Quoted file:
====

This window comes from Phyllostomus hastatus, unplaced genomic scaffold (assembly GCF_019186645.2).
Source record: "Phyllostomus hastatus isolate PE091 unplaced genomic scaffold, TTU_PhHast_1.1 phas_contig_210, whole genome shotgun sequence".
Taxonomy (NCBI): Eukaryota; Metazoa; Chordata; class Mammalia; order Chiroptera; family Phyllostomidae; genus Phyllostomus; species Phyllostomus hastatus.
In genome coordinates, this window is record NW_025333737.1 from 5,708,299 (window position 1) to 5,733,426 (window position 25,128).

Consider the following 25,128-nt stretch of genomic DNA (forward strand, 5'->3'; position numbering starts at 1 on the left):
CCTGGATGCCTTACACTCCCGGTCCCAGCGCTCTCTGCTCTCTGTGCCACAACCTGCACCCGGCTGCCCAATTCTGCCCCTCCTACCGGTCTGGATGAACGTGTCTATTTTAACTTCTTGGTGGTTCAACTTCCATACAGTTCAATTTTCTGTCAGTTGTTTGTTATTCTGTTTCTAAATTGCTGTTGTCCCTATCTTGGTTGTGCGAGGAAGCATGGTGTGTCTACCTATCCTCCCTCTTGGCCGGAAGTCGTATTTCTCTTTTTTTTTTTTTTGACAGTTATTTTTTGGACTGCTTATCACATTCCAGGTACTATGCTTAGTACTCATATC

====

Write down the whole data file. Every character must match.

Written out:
This window comes from Phyllostomus hastatus, unplaced genomic scaffold (assembly GCF_019186645.2).
Source record: "Phyllostomus hastatus isolate PE091 unplaced genomic scaffold, TTU_PhHast_1.1 phas_contig_210, whole genome shotgun sequence".
Taxonomy (NCBI): Eukaryota; Metazoa; Chordata; class Mammalia; order Chiroptera; family Phyllostomidae; genus Phyllostomus; species Phyllostomus hastatus.
In genome coordinates, this window is record NW_025333737.1 from 5,708,299 (window position 1) to 5,733,426 (window position 25,128).

Consider the following 25,128-nt stretch of genomic DNA (forward strand, 5'->3'; position numbering starts at 1 on the left):
CCTGGATGCCTTACACTCCCGGTCCCAGCGCTCTCTGCTCTCTGTGCCACAACCTGCACCCGGCTGCCCAATTCTGCCCCTCCTACCGGTCTGGATGAACGTGTCTATTTTAACTTCTTGGTGGTTCAACTTCCATACAGTTCAATTTTCTGTCAGTTGTTTGTTATTCTGTTTCTAAATTGCTGTTGTCCCTATCTTGGTTGTGCGAGGAAGCATGGTGTGTCTACCTATCCTCCCTCTTGGCCGGAAGTCGTATTTCTCTTTTTTTTTTTTTTGACAGTTATTTTTTGGACTGCTTATCACATTCCAGGTACTATGCTTAGTACTCATATC